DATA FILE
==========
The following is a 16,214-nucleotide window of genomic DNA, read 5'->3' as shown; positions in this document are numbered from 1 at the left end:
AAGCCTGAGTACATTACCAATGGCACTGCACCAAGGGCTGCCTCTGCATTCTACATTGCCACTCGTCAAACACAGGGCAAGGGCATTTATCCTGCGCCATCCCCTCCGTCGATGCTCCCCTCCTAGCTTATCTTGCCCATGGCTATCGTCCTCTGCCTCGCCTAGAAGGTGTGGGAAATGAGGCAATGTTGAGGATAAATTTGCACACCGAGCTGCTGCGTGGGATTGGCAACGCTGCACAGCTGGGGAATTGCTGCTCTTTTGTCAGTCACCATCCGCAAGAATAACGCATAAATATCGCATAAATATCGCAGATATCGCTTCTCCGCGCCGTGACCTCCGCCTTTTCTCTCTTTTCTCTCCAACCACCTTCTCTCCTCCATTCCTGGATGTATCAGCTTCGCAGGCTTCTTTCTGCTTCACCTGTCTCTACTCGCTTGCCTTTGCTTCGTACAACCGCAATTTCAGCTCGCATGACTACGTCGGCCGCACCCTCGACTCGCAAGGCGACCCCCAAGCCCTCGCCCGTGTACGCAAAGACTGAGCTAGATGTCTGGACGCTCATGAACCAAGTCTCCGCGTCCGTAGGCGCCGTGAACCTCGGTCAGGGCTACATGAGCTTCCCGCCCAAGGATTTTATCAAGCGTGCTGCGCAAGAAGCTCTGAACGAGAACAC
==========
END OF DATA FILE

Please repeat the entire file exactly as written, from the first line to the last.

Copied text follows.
The following is a 16,214-nucleotide window of genomic DNA, read 5'->3' as shown; positions in this document are numbered from 1 at the left end:
AAGCCTGAGTACATTACCAATGGCACTGCACCAAGGGCTGCCTCTGCATTCTACATTGCCACTCGTCAAACACAGGGCAAGGGCATTTATCCTGCGCCATCCCCTCCGTCGATGCTCCCCTCCTAGCTTATCTTGCCCATGGCTATCGTCCTCTGCCTCGCCTAGAAGGTGTGGGAAATGAGGCAATGTTGAGGATAAATTTGCACACCGAGCTGCTGCGTGGGATTGGCAACGCTGCACAGCTGGGGAATTGCTGCTCTTTTGTCAGTCACCATCCGCAAGAATAACGCATAAATATCGCATAAATATCGCAGATATCGCTTCTCCGCGCCGTGACCTCCGCCTTTTCTCTCTTTTCTCTCCAACCACCTTCTCTCCTCCATTCCTGGATGTATCAGCTTCGCAGGCTTCTTTCTGCTTCACCTGTCTCTACTCGCTTGCCTTTGCTTCGTACAACCGCAATTTCAGCTCGCATGACTACGTCGGCCGCACCCTCGACTCGCAAGGCGACCCCCAAGCCCTCGCCCGTGTACGCAAAGACTGAGCTAGATGTCTGGACGCTCATGAACCAAGTCTCCGCGTCCGTAGGCGCCGTGAACCTCGGTCAGGGCTACATGAGCTTCCCGCCCAAGGATTTTATCAAGCGTGCTGCGCAAGAAGCTCTGAACGAGAACAC